Routine is a series of actions you do regularly. From the moment you wake up in the morning, do you reach out for your phone to turning on your favorite music while you go about getting ready for your day. You may have a different routine for weekdays and weekends. You may have a different routine during school / public holidays.
Importance of Routine
Routine in-built in us provide our body to work accordingly. For example, certain time of the day when you would go for bowel movement or specific actions that you will perform before bedtime. Having a routine also supports your child. Once the routine is established, they would know what is to come – shower, brushing teeth, bedtime stories, lights off and sleep. It prepares their body to get into sleep mode. Therefore, even if you change location (e.g. traveling), having a bedtime routine helps your child to settle into the new environment.
Having a routine sets an expectation on what is to happen next. For example, what needs to be done to get ready for school in the morning or after school before play time (e.g. complete homework). Instead of struggling to remind and nag constantly, routine provides a clear set of expectations for you and your child to achieve.
Having a routine means your child has learned certain skills to complete his tasks – brushing teeth, taking shower or clean up after dinner. It builds their confidence where they can be independent and competent in completing tasks without help. They understand what is expected of them as well as having the ability to perform the task.
Having a routine gives your child stability in environment and emotional support. It provides an expected outcome. You would expect water to come out from your water tap when you turn it on. When it doesn’t, it stresses you out with no water, finding a plumber, etc. A routine for your child provides a similar experience for your child.
Challenges in creating a routine
It is important to understand that routine is not created overnight. There are bound to be challenges as your child may not have learned the necessary skill or may have a different routine established within them. Thus, in order to create a successful routine you will need consistency and persistence. The common challenges that we have come across are:
You child needs time to learn the skill. Therefore, you need to teach the skill first. For example, you are trying to establish a schoolday morning routine such as
Brush teeth >> Have breakfast >> Get dressed >> Get school bag >> Wear shoes
Before you expect your child to “automatically” complete the routine, you will need to ensure that your child is competent in each skill required to complete the routine. If you child is just learning how to brush his teeth, you would need to allocate more time for him to complete his brushing. Same goes with each skill. As you work backwards, you may realize that you need longer time to get your child ready for school. Adjust your time accordingly and allow your child to complete their routine at their pace.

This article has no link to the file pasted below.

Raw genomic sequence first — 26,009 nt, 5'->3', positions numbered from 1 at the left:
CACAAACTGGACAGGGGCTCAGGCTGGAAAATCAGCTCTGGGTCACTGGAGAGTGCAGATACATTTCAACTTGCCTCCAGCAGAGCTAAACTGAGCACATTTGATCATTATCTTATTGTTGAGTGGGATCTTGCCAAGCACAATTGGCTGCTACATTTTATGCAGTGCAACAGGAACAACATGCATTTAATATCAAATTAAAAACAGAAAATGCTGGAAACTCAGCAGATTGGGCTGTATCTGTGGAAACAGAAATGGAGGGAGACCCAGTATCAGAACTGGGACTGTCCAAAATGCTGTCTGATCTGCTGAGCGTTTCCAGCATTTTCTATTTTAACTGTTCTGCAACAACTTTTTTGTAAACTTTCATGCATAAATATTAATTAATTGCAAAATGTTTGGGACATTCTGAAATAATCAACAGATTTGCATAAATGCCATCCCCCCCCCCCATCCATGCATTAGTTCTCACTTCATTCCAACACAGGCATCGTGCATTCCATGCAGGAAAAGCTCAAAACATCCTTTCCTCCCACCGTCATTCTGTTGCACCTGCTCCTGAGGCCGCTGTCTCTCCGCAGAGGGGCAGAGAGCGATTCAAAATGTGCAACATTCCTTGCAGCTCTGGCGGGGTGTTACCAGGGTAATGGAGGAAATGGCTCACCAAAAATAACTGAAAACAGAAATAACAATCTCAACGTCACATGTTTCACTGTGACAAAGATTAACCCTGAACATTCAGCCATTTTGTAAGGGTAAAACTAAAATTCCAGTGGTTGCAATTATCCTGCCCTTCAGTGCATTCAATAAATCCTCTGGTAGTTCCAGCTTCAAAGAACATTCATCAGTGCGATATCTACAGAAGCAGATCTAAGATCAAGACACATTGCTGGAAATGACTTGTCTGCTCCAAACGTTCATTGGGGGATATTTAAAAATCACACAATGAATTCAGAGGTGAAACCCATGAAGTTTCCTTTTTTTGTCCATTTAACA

You child may have difficulty to transition from one activity to the next. You can support your child to transition by providing advance notice, use of timer or a visual support. This will establish expectation clearly with your child. For instance, you expect to leave the playground at 6:00pm. You may start with giving notice to your child that they have 15 minutes left at 5:45pm. Then, another reminder at 5:55pm that they have 5 minutes left. And, at 6:00pm, you can inform your child that it is time to go. For the initial transition, your child may protest or ask for extra time. You may want to allow for 2 more minutes and communicate that clearly with your child. Then, leave the playground the moment the extra time is up. You child may protest, however, it is essential that you hold your ground so that you do not reward his “protest” by allowing more time.
You child may have trouble to complete the routine for they were distracted or may even forget what they were supposed to do. Here, you will need tools and strategies to help them to refocus back to the task and complete on time. You may start the routine with one task. After your child has master the task, you increase another. You add another once your child has master both tasks. Often times, you may need to provide a break in between the task where your child is allowed to choose their favorite activity before continue to complete the remaining tasks. Other tools that may support your child is visual support or checklist. Each will help your child to re-focus on the routine.
Having a routine at home provides stability in your life. You child has clear expectation of what you would like them to accomplish on a daily basis and you can focus on supporting them to acquire skills to maintain the routine. You child can master the skills needed and thus giving them confidence and independent skills. Reward them with their choice of favorite activities or a treat.